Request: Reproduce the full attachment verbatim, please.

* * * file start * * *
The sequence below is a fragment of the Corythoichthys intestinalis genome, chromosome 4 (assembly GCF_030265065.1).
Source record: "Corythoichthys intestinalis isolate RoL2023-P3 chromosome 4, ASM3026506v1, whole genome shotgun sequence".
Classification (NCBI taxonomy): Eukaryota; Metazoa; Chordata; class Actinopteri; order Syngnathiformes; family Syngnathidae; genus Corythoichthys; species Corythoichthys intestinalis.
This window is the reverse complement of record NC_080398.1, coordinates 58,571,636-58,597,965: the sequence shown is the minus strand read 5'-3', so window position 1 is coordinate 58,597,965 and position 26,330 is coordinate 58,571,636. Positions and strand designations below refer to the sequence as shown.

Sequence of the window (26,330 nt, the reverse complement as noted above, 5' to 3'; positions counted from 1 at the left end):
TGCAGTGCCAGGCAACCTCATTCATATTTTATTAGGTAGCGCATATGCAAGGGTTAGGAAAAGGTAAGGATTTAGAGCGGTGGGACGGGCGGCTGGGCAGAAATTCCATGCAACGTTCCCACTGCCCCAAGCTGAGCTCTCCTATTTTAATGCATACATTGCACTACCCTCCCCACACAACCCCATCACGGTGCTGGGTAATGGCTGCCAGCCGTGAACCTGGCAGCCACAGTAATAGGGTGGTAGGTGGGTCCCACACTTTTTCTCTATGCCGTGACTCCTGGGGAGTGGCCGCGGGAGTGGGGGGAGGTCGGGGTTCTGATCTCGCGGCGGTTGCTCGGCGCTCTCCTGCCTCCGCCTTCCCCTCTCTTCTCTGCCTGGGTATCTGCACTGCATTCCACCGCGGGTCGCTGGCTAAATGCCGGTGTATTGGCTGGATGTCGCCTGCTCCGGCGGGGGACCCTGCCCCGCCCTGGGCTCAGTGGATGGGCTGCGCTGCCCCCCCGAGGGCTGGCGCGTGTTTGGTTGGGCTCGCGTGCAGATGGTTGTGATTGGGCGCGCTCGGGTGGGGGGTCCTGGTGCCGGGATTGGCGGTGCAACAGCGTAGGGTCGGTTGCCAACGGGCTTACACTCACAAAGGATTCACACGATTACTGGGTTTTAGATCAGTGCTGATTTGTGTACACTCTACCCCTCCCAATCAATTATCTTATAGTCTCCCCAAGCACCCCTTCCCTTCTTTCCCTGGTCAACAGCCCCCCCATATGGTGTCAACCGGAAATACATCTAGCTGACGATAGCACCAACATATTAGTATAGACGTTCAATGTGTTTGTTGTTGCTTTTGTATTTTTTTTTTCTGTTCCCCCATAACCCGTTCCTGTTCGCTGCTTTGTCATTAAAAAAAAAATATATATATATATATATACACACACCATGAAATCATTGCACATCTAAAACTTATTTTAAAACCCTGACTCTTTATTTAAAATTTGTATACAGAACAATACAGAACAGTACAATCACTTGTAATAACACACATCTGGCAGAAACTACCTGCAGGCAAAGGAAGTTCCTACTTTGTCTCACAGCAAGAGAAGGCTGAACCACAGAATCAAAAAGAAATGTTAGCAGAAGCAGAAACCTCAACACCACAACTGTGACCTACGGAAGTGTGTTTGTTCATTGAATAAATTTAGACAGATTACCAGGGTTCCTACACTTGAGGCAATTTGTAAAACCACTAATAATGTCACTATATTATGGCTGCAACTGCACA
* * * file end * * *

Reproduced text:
The sequence below is a fragment of the Corythoichthys intestinalis genome, chromosome 4 (assembly GCF_030265065.1).
Source record: "Corythoichthys intestinalis isolate RoL2023-P3 chromosome 4, ASM3026506v1, whole genome shotgun sequence".
Classification (NCBI taxonomy): Eukaryota; Metazoa; Chordata; class Actinopteri; order Syngnathiformes; family Syngnathidae; genus Corythoichthys; species Corythoichthys intestinalis.
This window is the reverse complement of record NC_080398.1, coordinates 58,571,636-58,597,965: the sequence shown is the minus strand read 5'-3', so window position 1 is coordinate 58,597,965 and position 26,330 is coordinate 58,571,636. Positions and strand designations below refer to the sequence as shown.

Sequence of the window (26,330 nt, the reverse complement as noted above, 5' to 3'; positions counted from 1 at the left end):
TGCAGTGCCAGGCAACCTCATTCATATTTTATTAGGTAGCGCATATGCAAGGGTTAGGAAAAGGTAAGGATTTAGAGCGGTGGGACGGGCGGCTGGGCAGAAATTCCATGCAACGTTCCCACTGCCCCAAGCTGAGCTCTCCTATTTTAATGCATACATTGCACTACCCTCCCCACACAACCCCATCACGGTGCTGGGTAATGGCTGCCAGCCGTGAACCTGGCAGCCACAGTAATAGGGTGGTAGGTGGGTCCCACACTTTTTCTCTATGCCGTGACTCCTGGGGAGTGGCCGCGGGAGTGGGGGGAGGTCGGGGTTCTGATCTCGCGGCGGTTGCTCGGCGCTCTCCTGCCTCCGCCTTCCCCTCTCTTCTCTGCCTGGGTATCTGCACTGCATTCCACCGCGGGTCGCTGGCTAAATGCCGGTGTATTGGCTGGATGTCGCCTGCTCCGGCGGGGGACCCTGCCCCGCCCTGGGCTCAGTGGATGGGCTGCGCTGCCCCCCCGAGGGCTGGCGCGTGTTTGGTTGGGCTCGCGTGCAGATGGTTGTGATTGGGCGCGCTCGGGTGGGGGGTCCTGGTGCCGGGATTGGCGGTGCAACAGCGTAGGGTCGGTTGCCAACGGGCTTACACTCACAAAGGATTCACACGATTACTGGGTTTTAGATCAGTGCTGATTTGTGTACACTCTACCCCTCCCAATCAATTATCTTATAGTCTCCCCAAGCACCCCTTCCCTTCTTTCCCTGGTCAACAGCCCCCCCATATGGTGTCAACCGGAAATACATCTAGCTGACGATAGCACCAACATATTAGTATAGACGTTCAATGTGTTTGTTGTTGCTTTTGTATTTTTTTTTTCTGTTCCCCCATAACCCGTTCCTGTTCGCTGCTTTGTCATTAAAAAAAAAATATATATATATATATATACACACACCATGAAATCATTGCACATCTAAAACTTATTTTAAAACCCTGACTCTTTATTTAAAATTTGTATACAGAACAATACAGAACAGTACAATCACTTGTAATAACACACATCTGGCAGAAACTACCTGCAGGCAAAGGAAGTTCCTACTTTGTCTCACAGCAAGAGAAGGCTGAACCACAGAATCAAAAAGAAATGTTAGCAGAAGCAGAAACCTCAACACCACAACTGTGACCTACGGAAGTGTGTTTGTTCATTGAATAAATTTAGACAGATTACCAGGGTTCCTACACTTGAGGCAATTTGTAAAACCACTAATAATGTCACTATATTATGGCTGCAACTGCACA